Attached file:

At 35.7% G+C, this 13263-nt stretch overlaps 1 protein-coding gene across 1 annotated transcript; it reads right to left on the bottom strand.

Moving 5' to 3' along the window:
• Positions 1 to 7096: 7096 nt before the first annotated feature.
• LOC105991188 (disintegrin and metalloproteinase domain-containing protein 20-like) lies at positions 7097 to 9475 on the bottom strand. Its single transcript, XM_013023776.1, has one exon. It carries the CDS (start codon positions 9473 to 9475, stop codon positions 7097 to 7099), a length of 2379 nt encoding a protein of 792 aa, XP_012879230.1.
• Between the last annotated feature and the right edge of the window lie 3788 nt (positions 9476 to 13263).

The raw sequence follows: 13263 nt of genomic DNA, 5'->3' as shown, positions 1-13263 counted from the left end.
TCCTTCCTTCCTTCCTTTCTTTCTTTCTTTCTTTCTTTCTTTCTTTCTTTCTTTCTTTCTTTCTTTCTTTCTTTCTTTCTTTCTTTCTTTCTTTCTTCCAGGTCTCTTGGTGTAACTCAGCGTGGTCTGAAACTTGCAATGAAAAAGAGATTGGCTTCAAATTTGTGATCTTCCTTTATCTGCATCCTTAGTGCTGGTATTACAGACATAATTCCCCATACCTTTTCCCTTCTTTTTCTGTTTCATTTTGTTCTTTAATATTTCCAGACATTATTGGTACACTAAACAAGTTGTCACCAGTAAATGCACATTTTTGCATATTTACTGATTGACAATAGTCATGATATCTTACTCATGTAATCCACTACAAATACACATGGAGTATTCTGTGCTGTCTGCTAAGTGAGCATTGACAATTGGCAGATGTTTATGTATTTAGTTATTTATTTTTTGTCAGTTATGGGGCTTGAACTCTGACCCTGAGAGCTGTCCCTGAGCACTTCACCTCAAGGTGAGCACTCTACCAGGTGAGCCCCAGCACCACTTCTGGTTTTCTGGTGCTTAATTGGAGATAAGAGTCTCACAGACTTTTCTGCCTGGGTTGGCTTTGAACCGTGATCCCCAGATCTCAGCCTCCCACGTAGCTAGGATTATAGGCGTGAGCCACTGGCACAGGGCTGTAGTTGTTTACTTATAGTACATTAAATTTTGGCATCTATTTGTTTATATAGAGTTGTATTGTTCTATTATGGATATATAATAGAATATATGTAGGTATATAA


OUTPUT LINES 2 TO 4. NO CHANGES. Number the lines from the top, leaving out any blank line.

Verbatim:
Moving 5' to 3' along the window:
• Positions 1 to 7096: 7096 nt before the first annotated feature.
• LOC105991188 (disintegrin and metalloproteinase domain-containing protein 20-like) lies at positions 7097 to 9475 on the bottom strand. Its single transcript, XM_013023776.1, has one exon. It carries the CDS (start codon positions 9473 to 9475, stop codon positions 7097 to 7099), a length of 2379 nt encoding a protein of 792 aa, XP_012879230.1.